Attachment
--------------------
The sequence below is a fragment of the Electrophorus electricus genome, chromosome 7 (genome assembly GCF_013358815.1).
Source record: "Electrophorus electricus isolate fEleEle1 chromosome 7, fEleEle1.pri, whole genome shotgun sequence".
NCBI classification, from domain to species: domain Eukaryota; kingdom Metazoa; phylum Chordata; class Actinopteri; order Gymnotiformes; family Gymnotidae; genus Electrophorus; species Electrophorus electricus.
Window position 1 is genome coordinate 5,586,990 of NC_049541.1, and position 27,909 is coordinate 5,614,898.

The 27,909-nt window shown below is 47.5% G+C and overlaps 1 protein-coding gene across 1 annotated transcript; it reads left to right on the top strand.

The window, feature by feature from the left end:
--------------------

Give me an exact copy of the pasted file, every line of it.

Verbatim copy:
The sequence below is a fragment of the Electrophorus electricus genome, chromosome 7 (genome assembly GCF_013358815.1).
Source record: "Electrophorus electricus isolate fEleEle1 chromosome 7, fEleEle1.pri, whole genome shotgun sequence".
NCBI classification, from domain to species: domain Eukaryota; kingdom Metazoa; phylum Chordata; class Actinopteri; order Gymnotiformes; family Gymnotidae; genus Electrophorus; species Electrophorus electricus.
Window position 1 is genome coordinate 5,586,990 of NC_049541.1, and position 27,909 is coordinate 5,614,898.

The 27,909-nt window shown below is 47.5% G+C and overlaps 1 protein-coding gene across 1 annotated transcript; it reads left to right on the top strand.

The window, feature by feature from the left end: